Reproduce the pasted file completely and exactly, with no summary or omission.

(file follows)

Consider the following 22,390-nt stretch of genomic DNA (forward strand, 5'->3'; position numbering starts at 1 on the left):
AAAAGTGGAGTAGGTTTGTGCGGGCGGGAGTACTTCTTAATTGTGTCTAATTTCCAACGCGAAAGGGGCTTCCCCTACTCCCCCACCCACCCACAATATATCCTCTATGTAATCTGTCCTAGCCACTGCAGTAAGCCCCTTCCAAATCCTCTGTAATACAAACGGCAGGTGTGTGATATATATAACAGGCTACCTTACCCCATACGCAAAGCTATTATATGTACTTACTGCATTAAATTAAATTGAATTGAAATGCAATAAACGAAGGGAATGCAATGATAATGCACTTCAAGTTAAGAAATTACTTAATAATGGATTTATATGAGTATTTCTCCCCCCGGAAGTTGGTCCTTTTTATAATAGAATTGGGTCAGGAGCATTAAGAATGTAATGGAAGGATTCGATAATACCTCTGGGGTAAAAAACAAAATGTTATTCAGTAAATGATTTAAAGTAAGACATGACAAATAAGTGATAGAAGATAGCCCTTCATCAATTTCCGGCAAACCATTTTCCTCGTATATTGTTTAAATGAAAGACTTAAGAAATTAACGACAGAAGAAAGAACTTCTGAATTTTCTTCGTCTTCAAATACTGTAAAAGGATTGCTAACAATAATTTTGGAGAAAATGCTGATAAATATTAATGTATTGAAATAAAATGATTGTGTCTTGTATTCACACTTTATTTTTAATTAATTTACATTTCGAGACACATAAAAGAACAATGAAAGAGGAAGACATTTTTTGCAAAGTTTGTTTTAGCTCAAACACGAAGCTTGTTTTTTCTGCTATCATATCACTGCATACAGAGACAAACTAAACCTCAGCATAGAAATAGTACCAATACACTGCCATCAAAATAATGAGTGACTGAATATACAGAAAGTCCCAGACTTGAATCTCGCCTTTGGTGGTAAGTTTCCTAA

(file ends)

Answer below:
Consider the following 22,390-nt stretch of genomic DNA (forward strand, 5'->3'; position numbering starts at 1 on the left):
AAAAGTGGAGTAGGTTTGTGCGGGCGGGAGTACTTCTTAATTGTGTCTAATTTCCAACGCGAAAGGGGCTTCCCCTACTCCCCCACCCACCCACAATATATCCTCTATGTAATCTGTCCTAGCCACTGCAGTAAGCCCCTTCCAAATCCTCTGTAATACAAACGGCAGGTGTGTGATATATATAACAGGCTACCTTACCCCATACGCAAAGCTATTATATGTACTTACTGCATTAAATTAAATTGAATTGAAATGCAATAAACGAAGGGAATGCAATGATAATGCACTTCAAGTTAAGAAATTACTTAATAATGGATTTATATGAGTATTTCTCCCCCCGGAAGTTGGTCCTTTTTATAATAGAATTGGGTCAGGAGCATTAAGAATGTAATGGAAGGATTCGATAATACCTCTGGGGTAAAAAACAAAATGTTATTCAGTAAATGATTTAAAGTAAGACATGACAAATAAGTGATAGAAGATAGCCCTTCATCAATTTCCGGCAAACCATTTTCCTCGTATATTGTTTAAATGAAAGACTTAAGAAATTAACGACAGAAGAAAGAACTTCTGAATTTTCTTCGTCTTCAAATACTGTAAAAGGATTGCTAACAATAATTTTGGAGAAAATGCTGATAAATATTAATGTATTGAAATAAAATGATTGTGTCTTGTATTCACACTTTATTTTTAATTAATTTACATTTCGAGACACATAAAAGAACAATGAAAGAGGAAGACATTTTTTGCAAAGTTTGTTTTAGCTCAAACACGAAGCTTGTTTTTTCTGCTATCATATCACTGCATACAGAGACAAACTAAACCTCAGCATAGAAATAGTACCAATACACTGCCATCAAAATAATGAGTGACTGAATATACAGAAAGTCCCAGACTTGAATCTCGCCTTTGGTGGTAAGTTTCCTAA